As 2012 draws to a close, one would think being “social PR” accessible would be a no-brainer for the majority of B2C and B2B businesses, public utilities, charities, non-profits, governments and other formal organizations. There is much to be gained and little of value to lose in adding deliberate, considered social elements and hires into your integrated communication efforts and mindset.
So rather than provide predictions for 2013, I’m going to share two of my main observations from 2012—one related to platforms, the other to people—specifically in regards to strategic social PR.
Observation #1: Networks, narratives and platforms
Regarding accessibility, I’m not referring to conventional networking or merrymaking kinds of social, often dependent on extroverted personalities or those with a marketing bent. Rather, think in terms of being a communicative organization (see the 2012 Melbourne Mandate voted acceptance at the Global Alliance’s recent World PR Forum), one that provides information sought, and engages with relevant stakeholders and publics, in a respectful co-learning, co-creation knowledge environment.
“Connected companies are networks that live within other networks. To be effective in a networked world requires different ways of thinking and acting. It’s less about predictability and control, and more about awareness, influence, and compatibility.”
And later: “Networks are interdependent and control is distributed. Power in networks accrues to those who have connections, can easily access them, and can make or deny connections to others.” Chapter Seventeen: Power and control in networks
Our Food, Your Questions from McDonald’s Canada is a stellar example of what can be achieved with:
- daring and innovative thinking and action
- a cross-company team effort where an externally facing and engaging digital platform is the star (not staff); and
- distributed control
And, as predicted in Audacious Byte, the year-end accolades and admiration continue to roll in about this game changer program and platform (although most continue to call it a campaign, despite Joel Yashinsky’s expression to the contrary).
In 2013, I need to revisit the concept of organizational narrative I proposed more than a year ago on PR Conversations (complemented and supplemented by Plotting PR narrative in social media from co-editor Heather Yaxley), as both provide a blueprint on how to be communicative in a non-broadcasting, non-marketing sense, recognizing that brands and their employees can only manage their reputation but not totally control them. Suck it up: today’s social environment means that (more than ever) online conversations exist about companies. Better to acknowledge that fact and provide communication access points and honest narrative, including social media, rather than stick your reputation and issues management head in the sand. Oh to not have to spend hours of time persuading ostrich CEOs problems and conversations won’t go away with time…. Suggest they do an online search for proof points.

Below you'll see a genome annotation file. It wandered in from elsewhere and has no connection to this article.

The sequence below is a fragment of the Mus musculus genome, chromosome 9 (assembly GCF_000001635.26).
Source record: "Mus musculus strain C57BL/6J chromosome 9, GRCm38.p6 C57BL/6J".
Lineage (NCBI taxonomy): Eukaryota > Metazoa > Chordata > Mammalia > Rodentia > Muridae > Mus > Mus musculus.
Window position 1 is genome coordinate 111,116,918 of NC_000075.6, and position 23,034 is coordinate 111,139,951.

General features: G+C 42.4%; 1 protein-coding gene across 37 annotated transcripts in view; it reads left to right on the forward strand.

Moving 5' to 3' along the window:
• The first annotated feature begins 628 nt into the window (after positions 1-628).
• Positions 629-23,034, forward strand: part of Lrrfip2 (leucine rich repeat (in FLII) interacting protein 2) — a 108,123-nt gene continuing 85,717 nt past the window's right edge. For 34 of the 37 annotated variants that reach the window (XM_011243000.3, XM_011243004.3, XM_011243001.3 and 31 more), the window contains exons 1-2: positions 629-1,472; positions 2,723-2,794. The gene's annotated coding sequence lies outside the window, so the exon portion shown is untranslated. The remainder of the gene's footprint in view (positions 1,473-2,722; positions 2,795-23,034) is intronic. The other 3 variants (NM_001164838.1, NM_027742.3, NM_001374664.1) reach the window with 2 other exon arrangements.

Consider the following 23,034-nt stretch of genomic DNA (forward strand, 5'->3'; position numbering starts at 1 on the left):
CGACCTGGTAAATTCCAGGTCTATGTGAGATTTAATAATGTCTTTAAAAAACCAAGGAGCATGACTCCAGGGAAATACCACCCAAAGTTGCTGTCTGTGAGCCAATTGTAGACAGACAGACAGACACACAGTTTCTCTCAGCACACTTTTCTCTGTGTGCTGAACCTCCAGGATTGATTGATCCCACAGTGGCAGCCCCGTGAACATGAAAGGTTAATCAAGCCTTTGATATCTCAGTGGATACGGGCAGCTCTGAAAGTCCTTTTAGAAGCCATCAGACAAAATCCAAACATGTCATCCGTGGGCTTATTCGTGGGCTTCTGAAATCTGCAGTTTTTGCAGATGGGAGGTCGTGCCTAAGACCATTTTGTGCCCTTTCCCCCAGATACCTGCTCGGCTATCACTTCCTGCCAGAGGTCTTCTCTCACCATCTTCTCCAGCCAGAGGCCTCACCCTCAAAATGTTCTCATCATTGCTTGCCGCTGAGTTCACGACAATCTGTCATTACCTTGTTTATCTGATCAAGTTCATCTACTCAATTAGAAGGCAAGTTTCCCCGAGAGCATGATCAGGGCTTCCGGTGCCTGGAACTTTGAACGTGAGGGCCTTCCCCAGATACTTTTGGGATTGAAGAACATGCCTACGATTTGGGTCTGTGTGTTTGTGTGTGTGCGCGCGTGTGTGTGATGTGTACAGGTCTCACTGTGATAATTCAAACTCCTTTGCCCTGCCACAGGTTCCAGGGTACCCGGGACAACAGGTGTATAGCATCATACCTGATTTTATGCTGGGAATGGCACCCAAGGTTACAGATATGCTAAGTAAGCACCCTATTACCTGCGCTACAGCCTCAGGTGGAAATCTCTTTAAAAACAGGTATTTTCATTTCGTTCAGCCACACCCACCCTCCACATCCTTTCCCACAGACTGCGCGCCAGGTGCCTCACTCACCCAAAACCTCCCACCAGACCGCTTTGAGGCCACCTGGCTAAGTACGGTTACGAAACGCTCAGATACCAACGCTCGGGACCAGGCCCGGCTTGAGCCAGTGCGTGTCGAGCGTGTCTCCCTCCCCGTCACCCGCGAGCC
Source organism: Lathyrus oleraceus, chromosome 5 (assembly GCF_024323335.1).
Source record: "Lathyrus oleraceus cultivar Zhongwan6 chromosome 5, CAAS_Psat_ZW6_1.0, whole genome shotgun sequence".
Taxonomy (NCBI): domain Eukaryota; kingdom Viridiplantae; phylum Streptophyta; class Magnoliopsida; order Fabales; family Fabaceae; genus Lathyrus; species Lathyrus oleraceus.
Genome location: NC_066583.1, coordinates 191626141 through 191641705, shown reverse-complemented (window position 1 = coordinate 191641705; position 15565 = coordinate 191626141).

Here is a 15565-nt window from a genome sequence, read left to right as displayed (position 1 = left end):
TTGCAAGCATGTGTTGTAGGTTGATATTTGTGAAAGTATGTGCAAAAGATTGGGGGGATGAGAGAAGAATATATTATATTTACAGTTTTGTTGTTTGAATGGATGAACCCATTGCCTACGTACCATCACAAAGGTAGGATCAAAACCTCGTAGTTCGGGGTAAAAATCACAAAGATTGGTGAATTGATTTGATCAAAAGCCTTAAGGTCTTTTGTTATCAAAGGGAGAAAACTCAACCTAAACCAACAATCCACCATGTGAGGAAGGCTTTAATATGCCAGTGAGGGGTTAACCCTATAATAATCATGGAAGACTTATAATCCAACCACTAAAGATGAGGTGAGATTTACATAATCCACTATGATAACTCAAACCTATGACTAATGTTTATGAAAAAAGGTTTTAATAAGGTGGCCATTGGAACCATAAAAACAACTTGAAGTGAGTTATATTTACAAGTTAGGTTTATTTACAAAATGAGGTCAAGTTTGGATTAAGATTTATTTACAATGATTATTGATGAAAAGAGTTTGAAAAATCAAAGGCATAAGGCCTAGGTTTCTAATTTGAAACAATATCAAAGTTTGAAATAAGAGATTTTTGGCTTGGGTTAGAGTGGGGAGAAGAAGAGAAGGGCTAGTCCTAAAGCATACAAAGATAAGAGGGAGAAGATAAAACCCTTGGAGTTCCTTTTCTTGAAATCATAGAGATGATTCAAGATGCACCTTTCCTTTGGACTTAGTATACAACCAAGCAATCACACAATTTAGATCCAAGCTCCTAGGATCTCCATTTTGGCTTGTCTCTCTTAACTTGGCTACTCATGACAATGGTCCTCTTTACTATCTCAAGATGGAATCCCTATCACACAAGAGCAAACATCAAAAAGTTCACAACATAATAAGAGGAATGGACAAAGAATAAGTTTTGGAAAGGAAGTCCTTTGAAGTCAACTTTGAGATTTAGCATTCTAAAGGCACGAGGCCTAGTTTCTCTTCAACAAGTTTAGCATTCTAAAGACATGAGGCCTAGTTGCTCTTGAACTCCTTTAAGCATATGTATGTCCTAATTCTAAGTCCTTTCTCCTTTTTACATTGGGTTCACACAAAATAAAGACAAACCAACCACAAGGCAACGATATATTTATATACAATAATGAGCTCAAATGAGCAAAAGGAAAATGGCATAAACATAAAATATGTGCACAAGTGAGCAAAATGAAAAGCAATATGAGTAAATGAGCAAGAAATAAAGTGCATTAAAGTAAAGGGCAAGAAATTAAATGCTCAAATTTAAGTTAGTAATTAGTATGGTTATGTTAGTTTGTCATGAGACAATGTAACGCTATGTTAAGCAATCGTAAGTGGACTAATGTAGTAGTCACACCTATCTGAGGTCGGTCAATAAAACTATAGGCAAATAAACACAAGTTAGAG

Stop making it so hard for people to connect and get or give information
It was back in the 1990s that I was pulled into a discussion about the tiny organizational real estate space available on a series of print and broadcast ads,
“Should we show the toll-free telephone number or include our website’s URL?”
It was a no-brainer to counsel, emphatically, that the website was the way to go, particularly as the website included further contact points for those searching.
Today it is blindingly obvious that if you have space limitations at least one social media address should be in the ad mix. And, of course, all social media accounts should link to owned media and other contact points for relevant employees, such as public relations or customer service.
All you need to do is look at conventional media—more outlets and journalists promote access through Twitter and other accounts than not. It’s to the media’s advantage to be accessible, in order to receive suggestions (and shares) for articles and segments, as well as constructive feedback on their reporting style and stories. In many ways it is easier for a media relations specialist to get in touch with journalists than ever before; they are so much more accessible. And human. And social.
Why oh why—numerous times over the course of 2012—have I searched for information and PR contacts for organizations only, too often, to be led to information-dump (i.e., corporatese-sounding) websites, with no or minimal contact points beyond an online form? No social media accounts listed and linked. Email addresses with a “pr” or “info” name only.
The website feels sterile with all of its doors closed and windows shuttered. Do real people work here who want to, you know, provide information and engage? It definitely doesn’t feel like a social business….
From a (social) business perspective I have to ask:
What are you hiding? What are you afraid of? Is your CEO a control freak when it comes to real business information beyond products and services? Do you know how much you are frustrating me? I’m not going to post or tweet my dismay, but I am going to dismiss you as an organization I want to have a relationship with and go find an alternative, competitor organization that I will value as much more social PR accessible, instead.